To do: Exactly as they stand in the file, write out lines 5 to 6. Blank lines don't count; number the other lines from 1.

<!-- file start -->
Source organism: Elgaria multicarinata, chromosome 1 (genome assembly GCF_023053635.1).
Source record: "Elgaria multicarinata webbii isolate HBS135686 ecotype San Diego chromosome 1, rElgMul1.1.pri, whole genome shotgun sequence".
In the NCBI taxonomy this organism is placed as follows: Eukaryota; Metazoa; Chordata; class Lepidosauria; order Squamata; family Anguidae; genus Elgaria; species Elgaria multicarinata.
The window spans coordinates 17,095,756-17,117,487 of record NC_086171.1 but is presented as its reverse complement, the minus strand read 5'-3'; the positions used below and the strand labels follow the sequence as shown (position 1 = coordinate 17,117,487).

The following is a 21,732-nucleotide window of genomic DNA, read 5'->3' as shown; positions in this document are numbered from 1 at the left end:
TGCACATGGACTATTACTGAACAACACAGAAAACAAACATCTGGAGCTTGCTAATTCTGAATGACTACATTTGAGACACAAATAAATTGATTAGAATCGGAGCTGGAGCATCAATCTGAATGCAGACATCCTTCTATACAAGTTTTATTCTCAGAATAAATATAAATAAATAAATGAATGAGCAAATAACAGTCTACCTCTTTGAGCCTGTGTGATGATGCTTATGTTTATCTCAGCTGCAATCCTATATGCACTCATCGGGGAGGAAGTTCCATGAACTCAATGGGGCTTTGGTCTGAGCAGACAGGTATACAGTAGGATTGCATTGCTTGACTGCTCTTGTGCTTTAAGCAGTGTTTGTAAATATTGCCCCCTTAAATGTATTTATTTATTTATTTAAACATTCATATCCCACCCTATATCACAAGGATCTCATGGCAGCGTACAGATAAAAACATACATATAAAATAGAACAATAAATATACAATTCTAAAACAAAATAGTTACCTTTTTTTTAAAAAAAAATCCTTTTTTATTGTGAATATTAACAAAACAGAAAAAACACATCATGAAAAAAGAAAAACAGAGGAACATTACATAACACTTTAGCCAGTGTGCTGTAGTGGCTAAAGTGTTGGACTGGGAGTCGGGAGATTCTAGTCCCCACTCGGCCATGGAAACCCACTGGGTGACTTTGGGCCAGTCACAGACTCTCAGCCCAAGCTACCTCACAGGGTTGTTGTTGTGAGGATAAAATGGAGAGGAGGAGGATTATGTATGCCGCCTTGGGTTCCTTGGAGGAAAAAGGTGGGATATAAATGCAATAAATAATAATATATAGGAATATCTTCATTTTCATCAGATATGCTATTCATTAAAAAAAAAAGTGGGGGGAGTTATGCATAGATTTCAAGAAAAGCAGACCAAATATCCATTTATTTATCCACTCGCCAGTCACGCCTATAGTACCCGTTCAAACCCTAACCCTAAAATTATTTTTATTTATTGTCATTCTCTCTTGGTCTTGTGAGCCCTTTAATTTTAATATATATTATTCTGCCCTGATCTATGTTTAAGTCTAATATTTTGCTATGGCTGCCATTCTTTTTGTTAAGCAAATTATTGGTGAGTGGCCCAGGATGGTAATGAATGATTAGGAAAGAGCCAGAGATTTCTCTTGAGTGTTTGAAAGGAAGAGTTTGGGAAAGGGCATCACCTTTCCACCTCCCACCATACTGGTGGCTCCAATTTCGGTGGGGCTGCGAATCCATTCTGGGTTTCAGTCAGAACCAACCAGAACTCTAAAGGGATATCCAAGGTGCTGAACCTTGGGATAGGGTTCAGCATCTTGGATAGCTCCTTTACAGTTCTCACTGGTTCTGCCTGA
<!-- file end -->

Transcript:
The following is a 21,732-nucleotide window of genomic DNA, read 5'->3' as shown; positions in this document are numbered from 1 at the left end:
TGCACATGGACTATTACTGAACAACACAGAAAACAAACATCTGGAGCTTGCTAATTCTGAATGACTACATTTGAGACACAAATAAATTGATTAGAATCGGAGCTGGAGCATCAATCTGAATGCAGACATCCTTCTATACAAGTTTTATTCTCAGAATAAATATAAATAAATAAATGAATGAGCAAATAACAGTCTACCTCTTTGAGCCTGTGTGATGATGCTTATGTTTATCTCAGCTGCAATCCTATATGCACTCATCGGGGAGGAAGTTCCATGAACTCAATGGGGCTTTGGTCTGAGCAGACAGGTATACAGTAGGATTGCATTGCTTGACTGCTCTTGTGCTTTAAGCAGTGTTTGTAAATATTGCCCCCTTAAATGTATTTATTTATTTATTTAAACATTCATATCCCACCCTATATCACAAGGATCTCATGGCAGCGTACAGATAAAAACATACATATAAAATAGAACAATAAATATACAATTCTAAAACAAAATAGTTACCTTTTTTTTAAAAAAAAATCCTTTTTTATTGTGAATATTAACAAAACAGAAAAAACACATCATGAAAAAAGAAAAACAGAGGAACATTACATAACACTTTAGCCAGTGTGCTGTAGTGGCTAAAGTGTTGGACTGGGAGTCGGGAGATTCTAGTCCCCACTCGGCCATGGAAACCCACTGGGTGACTTTGGGCCAGTCACAGACTCTCAGCCCAAGCTACCTCACAGGGTTGTTGTTGTGAGGATAAAATGGAGAGGAGGAGGATTATGTATGCCGCCTTGGGTTCCTTGGAGGAAAAAGGTGGGATATAAATGCAATAAATAATAATATATAGGAATATCTTCATTTTCATCAGATATGCTATTCATTAAAAAAAAAAGTGGGGGGAGTTATGCATAGATTTCAAGAAAAGCAGACCAAATATCCATTTATTTATCCACTCGCCAGTCACGCCTATAGTACCCGTTCAAACCCTAACCCTAAAATTATTTTTATTTATTGTCATTCTCTCTTGGTCTTGTGAGCCCTTTAATTTTAATATATATTATTCTGCCCTGATCTATGTTTAAGTCTAATATTTTGCTATGGCTGCCATTCTTTTTGTTAAGCAAATTATTGGTGAGTGGCCCAGGATGGTAATGAATGATTAGGAAAGAGCCAGAGATTTCTCTTGAGTGTTTGAAAGGAAGAGTTTGGGAAAGGGCATCACCTTTCCACCTCCCACCATACTGGTGGCTCCAATTTCGGTGGGGCTGCGAATCCATTCTGGGTTTCAGTCAGAACCAACCAGAACTCTAAAGGGATATCCAAGGTGCTGAACCTTGGGATAGGGTTCAGCATCTTGGATAGCTCCTTTACAGTTCTCACTGGTTCTGCCTGA